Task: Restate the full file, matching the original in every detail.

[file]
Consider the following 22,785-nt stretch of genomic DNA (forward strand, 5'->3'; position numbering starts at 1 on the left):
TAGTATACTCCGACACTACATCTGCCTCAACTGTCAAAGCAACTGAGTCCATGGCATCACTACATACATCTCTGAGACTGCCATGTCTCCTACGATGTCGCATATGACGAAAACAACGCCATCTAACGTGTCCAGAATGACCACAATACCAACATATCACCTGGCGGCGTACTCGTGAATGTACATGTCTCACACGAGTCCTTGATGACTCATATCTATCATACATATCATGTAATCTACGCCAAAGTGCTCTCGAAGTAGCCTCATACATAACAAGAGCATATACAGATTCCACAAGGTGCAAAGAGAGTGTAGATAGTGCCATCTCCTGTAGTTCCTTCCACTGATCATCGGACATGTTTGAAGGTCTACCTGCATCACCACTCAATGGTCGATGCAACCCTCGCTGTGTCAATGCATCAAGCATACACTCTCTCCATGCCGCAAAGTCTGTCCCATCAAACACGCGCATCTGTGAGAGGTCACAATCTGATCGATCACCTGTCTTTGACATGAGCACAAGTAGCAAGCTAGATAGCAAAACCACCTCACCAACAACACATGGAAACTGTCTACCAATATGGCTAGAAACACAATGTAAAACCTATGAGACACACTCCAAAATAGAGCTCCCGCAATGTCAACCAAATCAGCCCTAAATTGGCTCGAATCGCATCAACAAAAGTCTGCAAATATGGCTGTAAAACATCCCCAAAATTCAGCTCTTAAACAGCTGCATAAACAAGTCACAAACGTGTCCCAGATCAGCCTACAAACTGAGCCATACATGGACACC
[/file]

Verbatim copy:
Consider the following 22,785-nt stretch of genomic DNA (forward strand, 5'->3'; position numbering starts at 1 on the left):
TAGTATACTCCGACACTACATCTGCCTCAACTGTCAAAGCAACTGAGTCCATGGCATCACTACATACATCTCTGAGACTGCCATGTCTCCTACGATGTCGCATATGACGAAAACAACGCCATCTAACGTGTCCAGAATGACCACAATACCAACATATCACCTGGCGGCGTACTCGTGAATGTACATGTCTCACACGAGTCCTTGATGACTCATATCTATCATACATATCATGTAATCTACGCCAAAGTGCTCTCGAAGTAGCCTCATACATAACAAGAGCATATACAGATTCCACAAGGTGCAAAGAGAGTGTAGATAGTGCCATCTCCTGTAGTTCCTTCCACTGATCATCGGACATGTTTGAAGGTCTACCTGCATCACCACTCAATGGTCGATGCAACCCTCGCTGTGTCAATGCATCAAGCATACACTCTCTCCATGCCGCAAAGTCTGTCCCATCAAACACGCGCATCTGTGAGAGGTCACAATCTGATCGATCACCTGTCTTTGACATGAGCACAAGTAGCAAGCTAGATAGCAAAACCACCTCACCAACAACACATGGAAACTGTCTACCAATATGGCTAGAAACACAATGTAAAACCTATGAGACACACTCCAAAATAGAGCTCCCGCAATGTCAACCAAATCAGCCCTAAATTGGCTCGAATCGCATCAACAAAAGTCTGCAAATATGGCTGTAAAACATCCCCAAAATTCAGCTCTTAAACAGCTGCATAAACAAGTCACAAACGTGTCCCAGATCAGCCTACAAACTGAGCCATACATGGACACC